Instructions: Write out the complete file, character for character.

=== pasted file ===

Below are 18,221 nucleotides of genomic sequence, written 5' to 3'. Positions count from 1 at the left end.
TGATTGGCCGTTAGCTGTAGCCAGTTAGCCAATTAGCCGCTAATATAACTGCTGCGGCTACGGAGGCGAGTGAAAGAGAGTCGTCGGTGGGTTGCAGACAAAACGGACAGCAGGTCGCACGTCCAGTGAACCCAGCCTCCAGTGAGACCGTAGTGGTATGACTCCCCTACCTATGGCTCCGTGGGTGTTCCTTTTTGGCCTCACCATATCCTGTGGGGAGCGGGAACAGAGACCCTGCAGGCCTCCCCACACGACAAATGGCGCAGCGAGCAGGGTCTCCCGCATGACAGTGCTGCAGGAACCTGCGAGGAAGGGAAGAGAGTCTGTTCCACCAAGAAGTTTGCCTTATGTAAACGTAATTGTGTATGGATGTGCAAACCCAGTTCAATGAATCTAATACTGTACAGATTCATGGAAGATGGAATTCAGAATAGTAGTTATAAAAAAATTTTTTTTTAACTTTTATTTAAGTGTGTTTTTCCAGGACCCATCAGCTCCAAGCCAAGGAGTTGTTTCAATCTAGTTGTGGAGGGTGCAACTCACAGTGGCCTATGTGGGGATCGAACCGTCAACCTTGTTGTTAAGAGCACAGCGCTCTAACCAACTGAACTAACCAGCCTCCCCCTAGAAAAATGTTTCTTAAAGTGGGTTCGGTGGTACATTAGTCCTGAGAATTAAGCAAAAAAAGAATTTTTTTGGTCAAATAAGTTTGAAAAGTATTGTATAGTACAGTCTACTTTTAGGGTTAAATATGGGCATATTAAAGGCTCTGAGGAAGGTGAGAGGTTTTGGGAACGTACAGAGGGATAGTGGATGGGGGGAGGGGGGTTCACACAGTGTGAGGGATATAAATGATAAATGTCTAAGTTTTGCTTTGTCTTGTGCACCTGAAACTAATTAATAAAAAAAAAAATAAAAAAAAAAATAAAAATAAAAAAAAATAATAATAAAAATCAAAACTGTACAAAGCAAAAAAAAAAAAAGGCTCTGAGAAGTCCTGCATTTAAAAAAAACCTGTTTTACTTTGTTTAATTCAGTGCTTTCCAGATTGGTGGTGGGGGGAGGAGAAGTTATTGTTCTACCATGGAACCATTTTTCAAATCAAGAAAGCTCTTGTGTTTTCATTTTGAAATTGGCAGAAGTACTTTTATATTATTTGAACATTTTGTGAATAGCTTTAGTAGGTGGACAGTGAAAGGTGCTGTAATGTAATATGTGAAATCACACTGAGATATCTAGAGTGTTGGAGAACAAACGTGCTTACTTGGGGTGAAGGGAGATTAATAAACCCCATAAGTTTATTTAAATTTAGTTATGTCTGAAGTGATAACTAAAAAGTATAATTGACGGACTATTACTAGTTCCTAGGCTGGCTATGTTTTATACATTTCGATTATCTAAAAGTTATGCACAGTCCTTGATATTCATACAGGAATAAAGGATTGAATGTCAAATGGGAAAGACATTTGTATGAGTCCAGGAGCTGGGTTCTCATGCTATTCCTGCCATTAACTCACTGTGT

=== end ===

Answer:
Below are 18,221 nucleotides of genomic sequence, written 5' to 3'. Positions count from 1 at the left end.
TGATTGGCCGTTAGCTGTAGCCAGTTAGCCAATTAGCCGCTAATATAACTGCTGCGGCTACGGAGGCGAGTGAAAGAGAGTCGTCGGTGGGTTGCAGACAAAACGGACAGCAGGTCGCACGTCCAGTGAACCCAGCCTCCAGTGAGACCGTAGTGGTATGACTCCCCTACCTATGGCTCCGTGGGTGTTCCTTTTTGGCCTCACCATATCCTGTGGGGAGCGGGAACAGAGACCCTGCAGGCCTCCCCACACGACAAATGGCGCAGCGAGCAGGGTCTCCCGCATGACAGTGCTGCAGGAACCTGCGAGGAAGGGAAGAGAGTCTGTTCCACCAAGAAGTTTGCCTTATGTAAACGTAATTGTGTATGGATGTGCAAACCCAGTTCAATGAATCTAATACTGTACAGATTCATGGAAGATGGAATTCAGAATAGTAGTTATAAAAAAATTTTTTTTTAACTTTTATTTAAGTGTGTTTTTCCAGGACCCATCAGCTCCAAGCCAAGGAGTTGTTTCAATCTAGTTGTGGAGGGTGCAACTCACAGTGGCCTATGTGGGGATCGAACCGTCAACCTTGTTGTTAAGAGCACAGCGCTCTAACCAACTGAACTAACCAGCCTCCCCCTAGAAAAATGTTTCTTAAAGTGGGTTCGGTGGTACATTAGTCCTGAGAATTAAGCAAAAAAAGAATTTTTTTGGTCAAATAAGTTTGAAAAGTATTGTATAGTACAGTCTACTTTTAGGGTTAAATATGGGCATATTAAAGGCTCTGAGGAAGGTGAGAGGTTTTGGGAACGTACAGAGGGATAGTGGATGGGGGGAGGGGGGTTCACACAGTGTGAGGGATATAAATGATAAATGTCTAAGTTTTGCTTTGTCTTGTGCACCTGAAACTAATTAATAAAAAAAAAAATAAAAAAAAAAATAAAAATAAAAAAAAATAATAATAAAAATCAAAACTGTACAAAGCAAAAAAAAAAAAAGGCTCTGAGAAGTCCTGCATTTAAAAAAAACCTGTTTTACTTTGTTTAATTCAGTGCTTTCCAGATTGGTGGTGGGGGGAGGAGAAGTTATTGTTCTACCATGGAACCATTTTTCAAATCAAGAAAGCTCTTGTGTTTTCATTTTGAAATTGGCAGAAGTACTTTTATATTATTTGAACATTTTGTGAATAGCTTTAGTAGGTGGACAGTGAAAGGTGCTGTAATGTAATATGTGAAATCACACTGAGATATCTAGAGTGTTGGAGAACAAACGTGCTTACTTGGGGTGAAGGGAGATTAATAAACCCCATAAGTTTATTTAAATTTAGTTATGTCTGAAGTGATAACTAAAAAGTATAATTGACGGACTATTACTAGTTCCTAGGCTGGCTATGTTTTATACATTTCGATTATCTAAAAGTTATGCACAGTCCTTGATATTCATACAGGAATAAAGGATTGAATGTCAAATGGGAAAGACATTTGTATGAGTCCAGGAGCTGGGTTCTCATGCTATTCCTGCCATTAACTCACTGTGT